Schools in the county use seating charts, staff interviews and even video recordings to determine close contacts, Herbert said. The health center lets the schools know how long each of the close contacts should be quarantined.
"The school notifies the parents of the quarantine dates and provides a letter and infographic from us. Parents are encouraged to call us with questions about what quarantine means, benefits of testing, etc.," Herbert said.
If parents want to argue about whether their child was or wasn't a close contact, the center isn't much help, he continued. Because staff at the center weren't at the school when the contact happened.
There were some bumps in the road to creating a cooperative investigation with the schools, he said. On the very first COVID-19 case, the center and a school district realized they were both reaching out to all the parents. So, they are now taking steps to not duplicate efforts.
"We also know that parents are more likely to answer calls from their child's school," Herbert said.
Darrell Hendrickson, an environmentalist with the Moniteau County Health Department, said the health department does all the contact tracing. That's been a challenge for a county that has a school district where more than 110 students have been asked to quarantine at home because of close contact. (That's in a high school, middle school and elementary school.)
Fortunately, notification came over a weekend, so the county was able to identify close contacts and tell their parents before they returned to school Monday.
Dwight Sanders, California Schools superintendent, said it's often difficult to determine if students have been within 6 feet of each other for more than 15 minutes. The close contacts may occur on buses, in holding areas, or various areas of the building where students report in the morning.
It's best if the health department contacts families, Sanders said, because there will sometimes be questions about the process.
Sanders said most of the COVID-19-positive cases (and close contacts) in the school district happened at the middle school. So, about 30 percent of the school's 330 students are out for about two weeks.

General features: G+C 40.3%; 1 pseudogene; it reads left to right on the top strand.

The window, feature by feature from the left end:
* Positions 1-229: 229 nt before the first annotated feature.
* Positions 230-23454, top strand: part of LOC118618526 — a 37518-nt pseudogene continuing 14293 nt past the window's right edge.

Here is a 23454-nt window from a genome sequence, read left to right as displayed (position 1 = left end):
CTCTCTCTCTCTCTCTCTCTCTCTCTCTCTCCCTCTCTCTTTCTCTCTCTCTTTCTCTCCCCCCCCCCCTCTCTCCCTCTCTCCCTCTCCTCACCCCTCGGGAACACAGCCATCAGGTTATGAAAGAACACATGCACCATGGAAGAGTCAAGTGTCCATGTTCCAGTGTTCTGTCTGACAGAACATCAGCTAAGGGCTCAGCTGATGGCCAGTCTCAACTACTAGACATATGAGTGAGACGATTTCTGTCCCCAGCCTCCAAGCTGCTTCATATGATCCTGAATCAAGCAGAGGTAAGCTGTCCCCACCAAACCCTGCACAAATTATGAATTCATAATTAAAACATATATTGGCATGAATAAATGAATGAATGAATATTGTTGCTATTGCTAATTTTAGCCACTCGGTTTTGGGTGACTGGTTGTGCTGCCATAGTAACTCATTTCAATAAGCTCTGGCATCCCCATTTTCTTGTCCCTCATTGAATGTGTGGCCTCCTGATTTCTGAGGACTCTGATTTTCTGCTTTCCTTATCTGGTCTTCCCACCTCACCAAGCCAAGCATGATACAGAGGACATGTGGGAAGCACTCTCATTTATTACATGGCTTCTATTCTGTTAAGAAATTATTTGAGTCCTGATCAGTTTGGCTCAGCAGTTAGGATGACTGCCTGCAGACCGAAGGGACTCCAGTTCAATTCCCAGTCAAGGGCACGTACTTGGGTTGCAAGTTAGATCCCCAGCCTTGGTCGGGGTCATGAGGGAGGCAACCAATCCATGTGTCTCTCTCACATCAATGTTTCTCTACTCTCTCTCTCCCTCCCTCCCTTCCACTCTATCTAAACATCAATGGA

"It's absolutely a concern. It puts an extra burden on the teachers," Sanders said. "We still have two-thirds of our students in seats. Teachers have face-to-face instruction but also other instruction for students who are under quarantine."
Another concern, he said, is uncertainty about students who are in quarantine and whether they are receiving nutritious meals.
A little less than 50 percent of students in the district qualify for the free or reduced-price lunch program. However, under COVID-19 rules, all students in the district qualify for free meals through Dec. 31, Sanders said.
Other students qualify for behavioral health services, which they receive at school.
There have been a few more positive cases and close contacts identified in Moniteau County more recently, Hendrickson said.
"We've had everybody working on this particular issue," Hendrickson said. "We've hired another individual to work contact tracing."
What the county is faced with is "quite challenging," Hendrickson said. "We started our flu program. We had nurses giving shots at 7 o'clock in the morning (Tuesday)."
All those things mingling with the center's normal routine, responding to dog bites and other things, are putting a strain on the health department, he said.
"Fatigue is showing. We are tired," Hendrickson said. "We aren't, maybe, sometimes as patient as we should be. But, they're doing the best they can in really difficult situations."
If things continue, the center may have to ask the state for additional resources, he said.
The center encourages people to be smart — wear masks, wash hands, practice social distancing.
One of the things the center did to speed things up is begin contact investigations as soon as it is notified of a positive, whether that's from the state or from a parent.
"That may save us a day or two," Hendrickson said. "I've always been working this virus from behind. We're trying to get ahead of it. We don't wait. We go ahead and do it."